The typical tax credit scholarship this year was $4,880, though that may rise next year with this bill.

The bill also creates the possibility that some middle-class families would qualify for partial scholarships, but it would still give priority to the poorest families and to foster children.

“I’d be surprised if any partial scholarships are even given out,” said Jon East, vice president of policy at Step Up for Students, which administers the scholarships.

About 92,000 families have applied for scholarships for this fall, he said, but there will likely be only $358 million in scholarship money, enough to fund 68,000 or so students.

Some state senators insisted that the expanded scholarship program be subject to additional public accountability.

The proposed measure adds some state financial oversight over the organizations that administer the scholarships while increasing how much data from scholarship recipients’ test results must be reported to the state.

But that is not enough for the measure’s opponents, including teachers unions and school district advocates, who say the 14-year-old tax credit scholarships have long had too little scrutiny.

The private schools “are largely unregulated, don’t have to follow the state’s academic standards, don’t have to hire qualified teachers and don’t have to prove to the state that they are using public money wisely,” said Joanne McCall, vice president of the 140,000-member Florida Education Association.

A key question in the battles over the scholarship was should students receiving scholarships take the same tests as other students — the FCAT and end of course exams — so they can be compared to public school peers.

Currently scholarship students take national, “norm-referenced” tests chosen by their school from a state list. The tests show how private school students stack up against other students around the country.

But the tests are not like Florida’s FCAT tests, which measure skills and knowledge based on statewide standards and achievement levels, not national comparisons.

“It’s useful and important information to have but ... Ultimately the question policy makers are trying to answer is are our students using public money in a private setting ... succeeding at higher levels than traditional public school students,” said Trey Csar, president of the Jacksonville Public Education Fund, a think tank and advocacy group.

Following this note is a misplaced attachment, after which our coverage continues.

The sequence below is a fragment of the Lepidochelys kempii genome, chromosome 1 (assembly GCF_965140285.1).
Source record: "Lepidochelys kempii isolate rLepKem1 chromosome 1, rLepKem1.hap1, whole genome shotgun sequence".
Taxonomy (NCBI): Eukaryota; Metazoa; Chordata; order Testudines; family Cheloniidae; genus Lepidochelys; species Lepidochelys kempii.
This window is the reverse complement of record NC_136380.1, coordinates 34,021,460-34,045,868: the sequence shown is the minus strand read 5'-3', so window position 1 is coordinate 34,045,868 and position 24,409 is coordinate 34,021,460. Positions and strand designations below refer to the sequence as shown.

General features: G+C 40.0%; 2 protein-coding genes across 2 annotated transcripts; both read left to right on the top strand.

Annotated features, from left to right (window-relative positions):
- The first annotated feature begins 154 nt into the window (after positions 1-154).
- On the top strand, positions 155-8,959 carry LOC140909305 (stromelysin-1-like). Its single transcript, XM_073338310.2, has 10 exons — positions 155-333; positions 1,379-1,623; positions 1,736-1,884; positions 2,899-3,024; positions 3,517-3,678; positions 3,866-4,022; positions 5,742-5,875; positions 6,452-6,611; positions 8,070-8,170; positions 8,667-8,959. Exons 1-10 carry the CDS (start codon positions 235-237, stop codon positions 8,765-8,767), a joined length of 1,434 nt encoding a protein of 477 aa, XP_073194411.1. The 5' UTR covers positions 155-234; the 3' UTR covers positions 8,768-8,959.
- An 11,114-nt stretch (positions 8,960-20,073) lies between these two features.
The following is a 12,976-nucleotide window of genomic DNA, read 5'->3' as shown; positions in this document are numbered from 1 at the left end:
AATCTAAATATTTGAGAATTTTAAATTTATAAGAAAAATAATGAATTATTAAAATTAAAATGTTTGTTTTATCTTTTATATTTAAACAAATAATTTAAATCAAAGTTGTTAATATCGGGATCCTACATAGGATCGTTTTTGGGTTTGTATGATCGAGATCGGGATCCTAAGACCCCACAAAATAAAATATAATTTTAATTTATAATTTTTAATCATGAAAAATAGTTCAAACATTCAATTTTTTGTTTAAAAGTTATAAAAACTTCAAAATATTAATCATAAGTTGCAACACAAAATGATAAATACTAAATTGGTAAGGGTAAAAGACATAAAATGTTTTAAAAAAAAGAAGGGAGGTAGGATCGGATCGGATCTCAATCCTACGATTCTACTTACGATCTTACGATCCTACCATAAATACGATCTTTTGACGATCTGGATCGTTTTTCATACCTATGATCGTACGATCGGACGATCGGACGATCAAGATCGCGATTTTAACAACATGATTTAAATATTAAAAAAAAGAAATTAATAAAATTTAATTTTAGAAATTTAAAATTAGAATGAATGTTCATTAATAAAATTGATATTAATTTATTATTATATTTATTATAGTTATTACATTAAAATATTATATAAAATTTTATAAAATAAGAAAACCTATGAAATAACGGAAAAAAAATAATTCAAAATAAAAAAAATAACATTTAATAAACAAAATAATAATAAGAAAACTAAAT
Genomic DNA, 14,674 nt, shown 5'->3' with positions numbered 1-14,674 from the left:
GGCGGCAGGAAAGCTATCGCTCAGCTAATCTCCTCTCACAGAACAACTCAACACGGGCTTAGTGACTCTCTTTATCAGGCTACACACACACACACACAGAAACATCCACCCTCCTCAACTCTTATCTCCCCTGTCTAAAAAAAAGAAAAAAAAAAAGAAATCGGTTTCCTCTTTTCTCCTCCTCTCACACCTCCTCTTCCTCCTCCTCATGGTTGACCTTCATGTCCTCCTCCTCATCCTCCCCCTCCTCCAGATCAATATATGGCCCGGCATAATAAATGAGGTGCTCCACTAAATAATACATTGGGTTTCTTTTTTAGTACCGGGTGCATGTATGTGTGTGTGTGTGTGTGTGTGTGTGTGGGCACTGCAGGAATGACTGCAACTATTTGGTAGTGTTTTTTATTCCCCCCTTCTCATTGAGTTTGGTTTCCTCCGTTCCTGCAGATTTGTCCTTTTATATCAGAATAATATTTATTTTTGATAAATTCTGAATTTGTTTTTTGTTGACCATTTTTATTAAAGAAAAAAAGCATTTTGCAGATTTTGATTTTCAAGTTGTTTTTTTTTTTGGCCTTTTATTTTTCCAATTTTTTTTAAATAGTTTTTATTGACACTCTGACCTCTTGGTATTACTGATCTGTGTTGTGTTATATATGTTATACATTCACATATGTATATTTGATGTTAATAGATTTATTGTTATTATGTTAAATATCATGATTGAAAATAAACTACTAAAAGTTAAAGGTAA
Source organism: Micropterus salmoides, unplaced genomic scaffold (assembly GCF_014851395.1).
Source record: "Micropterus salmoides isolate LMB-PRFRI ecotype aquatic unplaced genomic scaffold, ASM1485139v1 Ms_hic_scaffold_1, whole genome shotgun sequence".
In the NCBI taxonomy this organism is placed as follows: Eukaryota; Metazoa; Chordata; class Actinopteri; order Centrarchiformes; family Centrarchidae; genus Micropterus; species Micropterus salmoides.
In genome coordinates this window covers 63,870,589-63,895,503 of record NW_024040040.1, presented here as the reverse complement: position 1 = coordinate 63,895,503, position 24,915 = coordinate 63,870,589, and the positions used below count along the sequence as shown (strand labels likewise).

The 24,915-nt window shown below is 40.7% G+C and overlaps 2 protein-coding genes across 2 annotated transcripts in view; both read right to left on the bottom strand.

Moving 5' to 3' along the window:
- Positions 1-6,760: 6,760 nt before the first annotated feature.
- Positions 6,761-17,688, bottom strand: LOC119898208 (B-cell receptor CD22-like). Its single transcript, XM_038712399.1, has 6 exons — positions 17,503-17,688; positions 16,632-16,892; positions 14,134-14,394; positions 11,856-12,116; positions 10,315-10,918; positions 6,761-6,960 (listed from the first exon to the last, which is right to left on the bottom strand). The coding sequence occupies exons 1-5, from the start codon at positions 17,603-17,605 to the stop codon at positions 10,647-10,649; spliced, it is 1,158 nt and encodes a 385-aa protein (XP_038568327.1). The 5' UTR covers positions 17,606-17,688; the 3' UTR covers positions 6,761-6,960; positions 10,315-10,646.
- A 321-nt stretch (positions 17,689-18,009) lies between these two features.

Florida can’t claim that students attending private schools with public money are better off, McCall said.

“There’s no link between vouchers and gains in student achievement,” McCall said. “There’s no conclusive evidence that vouchers improve the achievement of students who use them to attend private school. Yet the legislature continues to expand voucher schools instead of providing proper funding for our neighborhood public schools.”

Florida has paid an independent research over several years to compare the academic growth of scholarship students, using the norm-referenced tests. But not all students were tested and data from many schools was not specifically reported to the public by school name.

The last report also declined to compare growth rates between the scholarship recipients and public school students taking FCATs.

East said that other, national research shows private school students have an academic advantage.

Nevertheless, Florida’s new scholarship measure would yield many more student results, he said, because it requires any school where more than half their students receiving scholarships to report their data by school name. Also, the researcher can use more students’ data.

Adventist Academy isn’t cowed by the potential for more accountability, Delacruz said, because the school already reports its students’ scores on national tests to outside sources.

“We are proud of what our students have achieved and know that test scores alone do not determine the students’ ability to become a leader and succeed,” she said.


Denise Amos: (904) 359-4083